Everything about the Laurentian Great Lakes is on the grand scale. Together, they constitute the largest system of interlinked bodies of freshwater in the world; in fact, at some 22,700 km³, they hold about 17% of the planet’s liquid surface freshwater. The lakes cover a surface area of over 245,000 km², almost twice the size of the Kaspiskoye More. Ontario, the bottom lake in the series, sheds over 200 km³ of water each year, representing an average annual net run-off of 270 mm from a drainage basin covering 745,000 km². Superior, the mightiest of the lakes, has an estimated hydraulic...

    • Chapter 1. Introduction, Techniques, and Procedures
      (pp. 1-16)

      The Laurentian (North American) Great Lakes together form the largest fresh-water body on earth (Fig. 1). The Great Lakes-St. Lawrence river drainage system is quite extensive (Fig. 2). It covers two provinces in Canada and seven states in the U.S.A. They have been called ‘inland seas’ and are among the 50 largest and deepest lakes (Table 1) of the world (Herdendorf, 1982; Munawar, 1987). The best known lakes of the world according to their area and volume have been ranked in Fig 3. to provide a comparative overview. A complete list of the 30 largest lakes in the World is...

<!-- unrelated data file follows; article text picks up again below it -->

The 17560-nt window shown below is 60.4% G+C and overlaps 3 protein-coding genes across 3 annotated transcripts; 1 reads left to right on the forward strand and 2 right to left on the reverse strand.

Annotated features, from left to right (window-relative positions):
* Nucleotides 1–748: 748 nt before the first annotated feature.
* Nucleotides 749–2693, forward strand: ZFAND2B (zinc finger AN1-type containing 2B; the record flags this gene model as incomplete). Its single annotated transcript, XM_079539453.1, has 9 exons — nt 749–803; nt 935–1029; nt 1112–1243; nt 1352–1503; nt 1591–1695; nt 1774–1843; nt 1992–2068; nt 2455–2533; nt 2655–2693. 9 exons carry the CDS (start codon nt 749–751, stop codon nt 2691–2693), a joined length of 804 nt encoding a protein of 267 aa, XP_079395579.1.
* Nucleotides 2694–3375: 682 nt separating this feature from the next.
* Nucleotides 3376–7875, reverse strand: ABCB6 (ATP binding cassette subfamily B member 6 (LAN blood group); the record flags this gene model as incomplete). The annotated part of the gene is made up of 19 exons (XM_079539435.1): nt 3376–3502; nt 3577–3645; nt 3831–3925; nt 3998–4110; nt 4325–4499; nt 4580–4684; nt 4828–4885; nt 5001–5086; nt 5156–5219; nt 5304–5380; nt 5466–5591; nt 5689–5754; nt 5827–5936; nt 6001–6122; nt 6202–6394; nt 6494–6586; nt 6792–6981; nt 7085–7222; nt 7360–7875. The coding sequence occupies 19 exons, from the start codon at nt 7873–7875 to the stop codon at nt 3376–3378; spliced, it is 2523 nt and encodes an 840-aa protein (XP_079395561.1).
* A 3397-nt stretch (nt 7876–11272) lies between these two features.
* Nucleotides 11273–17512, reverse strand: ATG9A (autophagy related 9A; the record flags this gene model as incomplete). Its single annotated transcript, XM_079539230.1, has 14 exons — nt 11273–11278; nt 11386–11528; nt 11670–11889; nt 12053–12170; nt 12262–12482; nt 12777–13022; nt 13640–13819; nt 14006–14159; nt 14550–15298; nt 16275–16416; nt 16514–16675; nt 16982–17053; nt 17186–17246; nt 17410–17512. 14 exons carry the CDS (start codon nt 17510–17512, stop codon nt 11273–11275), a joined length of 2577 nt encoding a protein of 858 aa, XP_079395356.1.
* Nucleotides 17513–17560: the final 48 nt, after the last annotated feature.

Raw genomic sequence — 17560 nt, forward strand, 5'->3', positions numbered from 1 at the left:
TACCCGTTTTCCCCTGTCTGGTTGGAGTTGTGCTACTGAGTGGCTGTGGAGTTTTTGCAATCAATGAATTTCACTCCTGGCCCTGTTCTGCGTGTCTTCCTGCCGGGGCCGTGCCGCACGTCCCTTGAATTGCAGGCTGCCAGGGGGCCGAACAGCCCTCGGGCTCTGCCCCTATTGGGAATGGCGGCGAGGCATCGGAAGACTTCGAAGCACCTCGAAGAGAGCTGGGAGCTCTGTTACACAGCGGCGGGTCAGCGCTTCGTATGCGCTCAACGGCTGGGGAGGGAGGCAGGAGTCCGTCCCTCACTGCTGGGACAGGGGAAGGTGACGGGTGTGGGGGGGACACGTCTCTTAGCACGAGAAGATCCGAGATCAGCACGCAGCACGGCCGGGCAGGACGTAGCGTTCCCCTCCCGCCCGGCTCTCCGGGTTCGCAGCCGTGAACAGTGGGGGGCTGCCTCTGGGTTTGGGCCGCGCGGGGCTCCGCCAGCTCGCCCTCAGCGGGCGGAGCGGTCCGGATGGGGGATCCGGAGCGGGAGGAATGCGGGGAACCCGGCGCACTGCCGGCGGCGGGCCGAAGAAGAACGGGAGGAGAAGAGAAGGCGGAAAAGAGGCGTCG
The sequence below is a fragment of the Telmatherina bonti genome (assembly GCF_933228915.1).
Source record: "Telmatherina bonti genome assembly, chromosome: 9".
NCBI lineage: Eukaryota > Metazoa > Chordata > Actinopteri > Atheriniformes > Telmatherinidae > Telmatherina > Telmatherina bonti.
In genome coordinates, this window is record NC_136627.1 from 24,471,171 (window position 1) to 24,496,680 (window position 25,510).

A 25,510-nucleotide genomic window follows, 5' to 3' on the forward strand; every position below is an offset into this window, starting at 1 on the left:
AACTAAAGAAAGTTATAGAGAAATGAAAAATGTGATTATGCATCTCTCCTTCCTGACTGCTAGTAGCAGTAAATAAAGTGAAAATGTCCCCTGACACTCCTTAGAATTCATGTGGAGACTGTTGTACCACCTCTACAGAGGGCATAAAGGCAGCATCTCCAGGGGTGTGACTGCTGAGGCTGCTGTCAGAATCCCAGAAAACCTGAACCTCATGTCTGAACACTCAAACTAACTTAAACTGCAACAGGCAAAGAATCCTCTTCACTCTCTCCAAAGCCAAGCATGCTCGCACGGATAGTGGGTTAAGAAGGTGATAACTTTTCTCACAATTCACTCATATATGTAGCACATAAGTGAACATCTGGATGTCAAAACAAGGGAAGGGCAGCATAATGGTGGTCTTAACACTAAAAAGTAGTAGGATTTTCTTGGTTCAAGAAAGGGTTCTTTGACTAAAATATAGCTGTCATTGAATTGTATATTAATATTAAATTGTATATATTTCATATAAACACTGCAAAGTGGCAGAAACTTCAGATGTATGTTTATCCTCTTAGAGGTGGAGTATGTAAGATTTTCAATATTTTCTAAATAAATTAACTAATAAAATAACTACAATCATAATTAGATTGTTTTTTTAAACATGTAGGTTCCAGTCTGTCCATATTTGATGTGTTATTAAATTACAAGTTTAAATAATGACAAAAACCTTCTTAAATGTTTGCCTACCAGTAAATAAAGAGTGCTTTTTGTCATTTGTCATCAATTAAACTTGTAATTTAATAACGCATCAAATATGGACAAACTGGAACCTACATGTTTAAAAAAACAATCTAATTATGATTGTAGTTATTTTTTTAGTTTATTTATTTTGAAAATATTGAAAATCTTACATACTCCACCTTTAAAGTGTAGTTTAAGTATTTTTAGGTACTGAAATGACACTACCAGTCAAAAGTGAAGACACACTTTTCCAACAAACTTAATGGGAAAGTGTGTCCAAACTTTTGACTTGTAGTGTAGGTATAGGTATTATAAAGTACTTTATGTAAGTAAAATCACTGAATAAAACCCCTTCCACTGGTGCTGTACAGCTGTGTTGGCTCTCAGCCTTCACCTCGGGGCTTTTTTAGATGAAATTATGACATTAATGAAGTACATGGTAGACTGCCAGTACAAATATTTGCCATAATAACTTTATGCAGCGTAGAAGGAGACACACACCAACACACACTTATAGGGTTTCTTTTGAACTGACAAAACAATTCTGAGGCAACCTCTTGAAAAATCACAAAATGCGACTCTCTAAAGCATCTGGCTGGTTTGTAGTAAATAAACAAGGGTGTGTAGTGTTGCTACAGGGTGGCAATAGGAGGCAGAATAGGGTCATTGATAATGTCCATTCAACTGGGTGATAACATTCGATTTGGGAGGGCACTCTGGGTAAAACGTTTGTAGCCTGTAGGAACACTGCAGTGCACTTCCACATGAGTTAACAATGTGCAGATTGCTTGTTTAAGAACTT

• Chapter 2. Lake Ontario: Phytoplankton Composition
      (pp. 17-104)

      Several papers have been published on the phytoplankton ecology of Lake Ontario (Munawar & Nauwerck, 1971; Stadelmann & Munawar, 1974; Munawar & Munawar, 1975a, 1982). The inshore and offshore developmental pattern of phytoplankton is a characteristic feature of Lake Ontario and has been discussed in detail in Munawar & Munawar (1986) and elsewhere. An attempt has been made to explore the seasonality of nutrient and biomass relationships from some 1970 investigations and from an extensive study conducted in 1983 dealing with nanoplankton and picoplankton (Munawar & Munawar, 1986). A lakewide comparison was carried out recently (Munawaret al., 1987) emphasizing the distinction between inshore and...